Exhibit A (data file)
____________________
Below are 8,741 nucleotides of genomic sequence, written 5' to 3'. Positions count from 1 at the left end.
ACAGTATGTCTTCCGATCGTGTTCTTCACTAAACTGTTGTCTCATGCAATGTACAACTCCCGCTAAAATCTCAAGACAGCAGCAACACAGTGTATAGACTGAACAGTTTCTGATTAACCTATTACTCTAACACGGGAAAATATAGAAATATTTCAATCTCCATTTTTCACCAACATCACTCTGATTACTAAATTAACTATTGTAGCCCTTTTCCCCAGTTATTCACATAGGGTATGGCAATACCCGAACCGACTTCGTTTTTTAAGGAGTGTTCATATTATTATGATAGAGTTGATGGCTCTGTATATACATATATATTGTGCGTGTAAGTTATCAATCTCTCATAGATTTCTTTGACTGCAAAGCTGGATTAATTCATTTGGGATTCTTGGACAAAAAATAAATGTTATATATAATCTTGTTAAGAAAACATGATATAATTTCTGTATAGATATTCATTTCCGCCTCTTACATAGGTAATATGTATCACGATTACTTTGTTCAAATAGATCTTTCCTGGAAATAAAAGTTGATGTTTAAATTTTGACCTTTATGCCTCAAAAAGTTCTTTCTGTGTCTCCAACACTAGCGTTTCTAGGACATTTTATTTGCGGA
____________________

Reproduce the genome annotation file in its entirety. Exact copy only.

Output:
Below are 8,741 nucleotides of genomic sequence, written 5' to 3'. Positions count from 1 at the left end.
ACAGTATGTCTTCCGATCGTGTTCTTCACTAAACTGTTGTCTCATGCAATGTACAACTCCCGCTAAAATCTCAAGACAGCAGCAACACAGTGTATAGACTGAACAGTTTCTGATTAACCTATTACTCTAACACGGGAAAATATAGAAATATTTCAATCTCCATTTTTCACCAACATCACTCTGATTACTAAATTAACTATTGTAGCCCTTTTCCCCAGTTATTCACATAGGGTATGGCAATACCCGAACCGACTTCGTTTTTTAAGGAGTGTTCATATTATTATGATAGAGTTGATGGCTCTGTATATACATATATATTGTGCGTGTAAGTTATCAATCTCTCATAGATTTCTTTGACTGCAAAGCTGGATTAATTCATTTGGGATTCTTGGACAAAAAATAAATGTTATATATAATCTTGTTAAGAAAACATGATATAATTTCTGTATAGATATTCATTTCCGCCTCTTACATAGGTAATATGTATCACGATTACTTTGTTCAAATAGATCTTTCCTGGAAATAAAAGTTGATGTTTAAATTTTGACCTTTATGCCTCAAAAAGTTCTTTCTGTGTCTCCAACACTAGCGTTTCTAGGACATTTTATTTGCGGA